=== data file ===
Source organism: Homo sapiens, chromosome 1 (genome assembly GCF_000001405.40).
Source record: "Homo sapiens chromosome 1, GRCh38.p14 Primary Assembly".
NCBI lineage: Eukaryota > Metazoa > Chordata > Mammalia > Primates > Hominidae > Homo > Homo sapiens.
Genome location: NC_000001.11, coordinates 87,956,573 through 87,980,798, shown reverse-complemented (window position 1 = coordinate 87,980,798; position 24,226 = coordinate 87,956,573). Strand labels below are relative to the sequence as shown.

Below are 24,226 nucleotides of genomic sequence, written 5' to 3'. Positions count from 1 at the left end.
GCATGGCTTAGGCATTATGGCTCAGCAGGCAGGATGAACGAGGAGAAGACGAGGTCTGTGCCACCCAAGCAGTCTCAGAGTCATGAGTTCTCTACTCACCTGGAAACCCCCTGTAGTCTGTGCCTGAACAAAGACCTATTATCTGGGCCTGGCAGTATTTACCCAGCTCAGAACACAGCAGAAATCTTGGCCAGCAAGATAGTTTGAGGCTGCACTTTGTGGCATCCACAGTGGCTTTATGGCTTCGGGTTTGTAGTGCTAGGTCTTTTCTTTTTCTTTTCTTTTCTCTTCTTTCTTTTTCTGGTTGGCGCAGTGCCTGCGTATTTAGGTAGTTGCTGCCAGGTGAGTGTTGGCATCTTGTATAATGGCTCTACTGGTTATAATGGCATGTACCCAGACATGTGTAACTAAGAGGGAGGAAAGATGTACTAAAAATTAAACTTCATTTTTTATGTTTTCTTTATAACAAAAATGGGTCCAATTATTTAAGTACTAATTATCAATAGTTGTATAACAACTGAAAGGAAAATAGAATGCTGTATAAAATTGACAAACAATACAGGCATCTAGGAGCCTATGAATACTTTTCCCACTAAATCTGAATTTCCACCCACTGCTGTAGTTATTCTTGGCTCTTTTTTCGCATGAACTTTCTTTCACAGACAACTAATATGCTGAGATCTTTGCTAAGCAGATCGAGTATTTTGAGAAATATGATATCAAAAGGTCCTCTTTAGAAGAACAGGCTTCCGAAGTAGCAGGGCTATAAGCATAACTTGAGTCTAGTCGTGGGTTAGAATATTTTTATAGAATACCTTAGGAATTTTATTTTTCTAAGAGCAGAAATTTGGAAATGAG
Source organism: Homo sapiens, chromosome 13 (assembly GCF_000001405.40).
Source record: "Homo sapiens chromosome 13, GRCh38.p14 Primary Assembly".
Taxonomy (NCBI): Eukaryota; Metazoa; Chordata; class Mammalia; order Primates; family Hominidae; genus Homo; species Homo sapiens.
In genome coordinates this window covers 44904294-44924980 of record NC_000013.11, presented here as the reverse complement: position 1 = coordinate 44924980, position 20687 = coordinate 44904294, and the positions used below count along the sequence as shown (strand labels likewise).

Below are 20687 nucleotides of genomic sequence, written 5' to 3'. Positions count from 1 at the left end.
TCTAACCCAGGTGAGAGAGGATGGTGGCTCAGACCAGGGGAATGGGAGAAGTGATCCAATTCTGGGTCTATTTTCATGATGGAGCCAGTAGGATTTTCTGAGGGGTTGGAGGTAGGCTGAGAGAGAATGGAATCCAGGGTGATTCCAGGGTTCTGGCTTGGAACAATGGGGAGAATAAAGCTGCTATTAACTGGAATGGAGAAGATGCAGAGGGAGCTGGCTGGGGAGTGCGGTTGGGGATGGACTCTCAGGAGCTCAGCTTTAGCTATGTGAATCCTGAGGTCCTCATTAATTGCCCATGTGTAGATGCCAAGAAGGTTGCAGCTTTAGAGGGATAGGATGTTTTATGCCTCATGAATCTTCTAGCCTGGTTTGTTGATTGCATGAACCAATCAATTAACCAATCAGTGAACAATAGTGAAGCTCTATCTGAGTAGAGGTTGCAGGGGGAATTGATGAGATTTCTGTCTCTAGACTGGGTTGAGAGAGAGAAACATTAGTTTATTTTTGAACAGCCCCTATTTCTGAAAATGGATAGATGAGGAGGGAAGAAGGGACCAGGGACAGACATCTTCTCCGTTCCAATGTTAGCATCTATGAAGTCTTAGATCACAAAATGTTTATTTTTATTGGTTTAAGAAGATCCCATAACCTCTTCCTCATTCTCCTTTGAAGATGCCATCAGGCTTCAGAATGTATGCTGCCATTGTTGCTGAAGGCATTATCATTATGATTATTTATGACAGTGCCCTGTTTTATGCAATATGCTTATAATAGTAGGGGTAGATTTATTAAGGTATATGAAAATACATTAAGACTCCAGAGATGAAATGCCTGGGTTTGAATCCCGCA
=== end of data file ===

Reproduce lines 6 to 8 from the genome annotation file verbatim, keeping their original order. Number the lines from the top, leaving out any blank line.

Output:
GCATGGCTTAGGCATTATGGCTCAGCAGGCAGGATGAACGAGGAGAAGACGAGGTCTGTGCCACCCAAGCAGTCTCAGAGTCATGAGTTCTCTACTCACCTGGAAACCCCCTGTAGTCTGTGCCTGAACAAAGACCTATTATCTGGGCCTGGCAGTATTTACCCAGCTCAGAACACAGCAGAAATCTTGGCCAGCAAGATAGTTTGAGGCTGCACTTTGTGGCATCCACAGTGGCTTTATGGCTTCGGGTTTGTAGTGCTAGGTCTTTTCTTTTTCTTTTCTTTTCTCTTCTTTCTTTTTCTGGTTGGCGCAGTGCCTGCGTATTTAGGTAGTTGCTGCCAGGTGAGTGTTGGCATCTTGTATAATGGCTCTACTGGTTATAATGGCATGTACCCAGACATGTGTAACTAAGAGGGAGGAAAGATGTACTAAAAATTAAACTTCATTTTTTATGTTTTCTTTATAACAAAAATGGGTCCAATTATTTAAGTACTAATTATCAATAGTTGTATAACAACTGAAAGGAAAATAGAATGCTGTATAAAATTGACAAACAATACAGGCATCTAGGAGCCTATGAATACTTTTCCCACTAAATCTGAATTTCCACCCACTGCTGTAGTTATTCTTGGCTCTTTTTTCGCATGAACTTTCTTTCACAGACAACTAATATGCTGAGATCTTTGCTAAGCAGATCGAGTATTTTGAGAAATATGATATCAAAAGGTCCTCTTTAGAAGAACAGGCTTCCGAAGTAGCAGGGCTATAAGCATAACTTGAGTCTAGTCGTGGGTTAGAATATTTTTATAGAATACCTTAGGAATTTTATTTTTCTAAGAGCAGAAATTTGGAAATGAG
Source organism: Homo sapiens, chromosome 13 (assembly GCF_000001405.40).
Source record: "Homo sapiens chromosome 13, GRCh38.p14 Primary Assembly".